Broccoli, cauliflower, carrots and spinach on 26th February 2012

Like a sentry I stood guard against the slugs and snails and other predators such as rabbits and birds; each eager to sample the tender green shoots. I watered and fed the young plants with the love of a mother tending a young family. I sheltered them from the harsh salt winds and shaded them from the midday sun until, like young adults, they were strong enough to fend for themselves.

White mold and other diseases often threatened the crop and I frantically searched the internet looking for an organic solution rather than using fungicides. Unfortunately, the limited options available and lack of success resulted in many organic pipe-dream failures. My main concern in using chemicals was the devastating effect on the bees and other wildlife.

I watched as bees pollinated the flowers of cucumbers, courgettes and tomatoes with the promise of a feast of home grown fruit and vegetables in the weeks to come.

Different varieties of lettuce grew in containers as were spring onions, radish, peppers, melons and chives; all basking in the sun just waiting to grace my next salad bowl.

The taste of fresh produce served straight from plot to plate within minutes and so different to that of irradiated foods which have been boxed, transported halfway round the world, and then dumped on the supermarket shelves.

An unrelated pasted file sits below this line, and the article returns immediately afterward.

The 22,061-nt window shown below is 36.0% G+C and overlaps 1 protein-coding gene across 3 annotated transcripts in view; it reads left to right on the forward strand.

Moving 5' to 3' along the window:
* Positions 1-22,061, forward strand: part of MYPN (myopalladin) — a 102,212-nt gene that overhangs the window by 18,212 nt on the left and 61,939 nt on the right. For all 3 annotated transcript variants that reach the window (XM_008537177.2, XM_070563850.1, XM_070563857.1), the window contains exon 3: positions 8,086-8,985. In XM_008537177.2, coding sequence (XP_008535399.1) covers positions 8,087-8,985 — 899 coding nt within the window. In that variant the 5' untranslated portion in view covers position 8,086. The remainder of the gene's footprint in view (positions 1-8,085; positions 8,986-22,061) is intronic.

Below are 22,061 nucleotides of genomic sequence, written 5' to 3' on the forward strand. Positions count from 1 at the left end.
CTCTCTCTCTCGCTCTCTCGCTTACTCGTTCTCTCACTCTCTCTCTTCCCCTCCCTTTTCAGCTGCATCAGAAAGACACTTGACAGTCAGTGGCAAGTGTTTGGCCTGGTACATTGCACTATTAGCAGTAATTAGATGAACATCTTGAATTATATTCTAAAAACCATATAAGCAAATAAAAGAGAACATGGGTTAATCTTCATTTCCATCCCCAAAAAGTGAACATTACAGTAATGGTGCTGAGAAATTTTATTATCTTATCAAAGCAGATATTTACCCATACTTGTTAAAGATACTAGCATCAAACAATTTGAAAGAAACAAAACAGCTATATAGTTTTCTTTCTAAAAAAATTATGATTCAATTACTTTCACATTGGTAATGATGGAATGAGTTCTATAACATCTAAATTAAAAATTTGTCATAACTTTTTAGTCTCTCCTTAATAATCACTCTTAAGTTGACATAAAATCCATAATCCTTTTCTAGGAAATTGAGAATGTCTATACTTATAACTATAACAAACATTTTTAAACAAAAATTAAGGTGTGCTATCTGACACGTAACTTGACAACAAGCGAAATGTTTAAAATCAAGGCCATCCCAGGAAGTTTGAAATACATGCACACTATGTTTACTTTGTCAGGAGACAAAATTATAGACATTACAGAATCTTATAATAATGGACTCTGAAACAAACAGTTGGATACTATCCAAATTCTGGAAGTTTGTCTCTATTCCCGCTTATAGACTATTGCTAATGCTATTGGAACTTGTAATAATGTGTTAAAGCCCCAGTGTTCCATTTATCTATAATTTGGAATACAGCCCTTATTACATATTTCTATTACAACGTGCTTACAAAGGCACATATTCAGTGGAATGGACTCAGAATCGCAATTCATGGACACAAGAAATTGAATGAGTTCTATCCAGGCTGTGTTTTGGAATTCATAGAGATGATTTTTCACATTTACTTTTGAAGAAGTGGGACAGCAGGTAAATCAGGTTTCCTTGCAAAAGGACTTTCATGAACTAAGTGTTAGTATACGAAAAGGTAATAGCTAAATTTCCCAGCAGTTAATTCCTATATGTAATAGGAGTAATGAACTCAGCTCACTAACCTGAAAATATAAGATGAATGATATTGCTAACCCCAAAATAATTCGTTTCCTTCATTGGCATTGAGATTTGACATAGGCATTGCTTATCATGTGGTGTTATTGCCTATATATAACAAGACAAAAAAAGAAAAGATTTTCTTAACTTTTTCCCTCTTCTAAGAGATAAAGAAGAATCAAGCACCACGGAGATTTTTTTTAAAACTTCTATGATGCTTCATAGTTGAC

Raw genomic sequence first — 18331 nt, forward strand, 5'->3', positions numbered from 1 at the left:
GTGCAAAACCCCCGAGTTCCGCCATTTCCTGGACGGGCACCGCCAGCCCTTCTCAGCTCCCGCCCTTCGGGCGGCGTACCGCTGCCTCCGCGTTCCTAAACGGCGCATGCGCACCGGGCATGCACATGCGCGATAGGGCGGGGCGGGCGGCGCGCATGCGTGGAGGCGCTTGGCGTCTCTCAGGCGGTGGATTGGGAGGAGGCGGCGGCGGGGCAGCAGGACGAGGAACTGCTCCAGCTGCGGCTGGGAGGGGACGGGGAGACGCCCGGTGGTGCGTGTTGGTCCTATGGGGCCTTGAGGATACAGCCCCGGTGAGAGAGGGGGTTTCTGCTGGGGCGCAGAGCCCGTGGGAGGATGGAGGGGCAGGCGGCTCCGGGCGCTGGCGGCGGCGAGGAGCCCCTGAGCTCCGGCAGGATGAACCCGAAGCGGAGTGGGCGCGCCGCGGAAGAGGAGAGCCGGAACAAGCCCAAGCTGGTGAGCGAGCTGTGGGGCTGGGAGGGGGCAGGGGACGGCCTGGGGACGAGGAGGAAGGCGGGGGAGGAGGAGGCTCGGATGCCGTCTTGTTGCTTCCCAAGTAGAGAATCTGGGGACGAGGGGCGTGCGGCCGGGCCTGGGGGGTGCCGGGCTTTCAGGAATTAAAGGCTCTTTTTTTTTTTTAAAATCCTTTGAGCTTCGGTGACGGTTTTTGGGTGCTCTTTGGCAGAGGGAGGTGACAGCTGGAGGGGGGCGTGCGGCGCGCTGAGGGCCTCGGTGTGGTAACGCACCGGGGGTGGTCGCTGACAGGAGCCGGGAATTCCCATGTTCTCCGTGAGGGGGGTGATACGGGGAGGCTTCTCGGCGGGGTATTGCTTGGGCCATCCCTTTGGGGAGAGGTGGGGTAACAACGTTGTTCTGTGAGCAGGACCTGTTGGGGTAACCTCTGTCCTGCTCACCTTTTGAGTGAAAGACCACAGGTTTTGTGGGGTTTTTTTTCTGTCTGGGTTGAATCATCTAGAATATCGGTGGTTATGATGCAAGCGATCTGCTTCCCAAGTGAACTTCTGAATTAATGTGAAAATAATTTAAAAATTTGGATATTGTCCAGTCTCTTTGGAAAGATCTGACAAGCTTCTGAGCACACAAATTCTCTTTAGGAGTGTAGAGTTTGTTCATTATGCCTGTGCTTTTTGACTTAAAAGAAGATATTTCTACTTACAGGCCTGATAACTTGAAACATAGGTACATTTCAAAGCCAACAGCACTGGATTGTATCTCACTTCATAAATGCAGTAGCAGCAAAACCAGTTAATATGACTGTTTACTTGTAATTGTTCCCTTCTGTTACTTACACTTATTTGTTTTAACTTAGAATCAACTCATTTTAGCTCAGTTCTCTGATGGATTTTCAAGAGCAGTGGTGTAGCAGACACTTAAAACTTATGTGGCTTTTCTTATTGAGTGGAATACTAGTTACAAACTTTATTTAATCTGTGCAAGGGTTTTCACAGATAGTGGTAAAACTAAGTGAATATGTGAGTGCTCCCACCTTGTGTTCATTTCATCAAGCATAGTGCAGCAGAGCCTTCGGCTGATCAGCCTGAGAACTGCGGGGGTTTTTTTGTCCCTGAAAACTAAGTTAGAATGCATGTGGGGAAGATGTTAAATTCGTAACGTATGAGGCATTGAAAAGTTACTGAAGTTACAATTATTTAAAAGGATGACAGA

My vegetable garden was like stepping through Alice’s mirror to my own wonderland where I felt at peace with myself and at one with nature.

So what happened?

My neglected raised vegetable area

My neglected raised vegetable area

‘Roots’.

Readers who have been following my blog for some time may remember my previous post about the root problem caused by the close proximity of the melaleuca hedge. A problem I thought I had resolved by lining the base of the raised bed with a membrane. All was fine for a year, and then I noticed the plants were no longer thriving. When I dug into the soil it was no more than a nest of roots, so you can imagine my language was a little more than sky blue!

Defeated by Mother Nature I abandoned my wonderland and retreated back through the mirror. I felt disillusioned, and even my tenacious spirit could not rally my enthusiasm as the fruit bushes and strawberries growing in containers were left untended and unloved…

As the winter turned to spring and the milder weather tempted me once more to revisit my vegetable area I was once again drawn to the family of plants under my care.

The cabbages and lettuce I had planted last October had barely grown in four months and the onions were even less enthusiastic about their living conditions.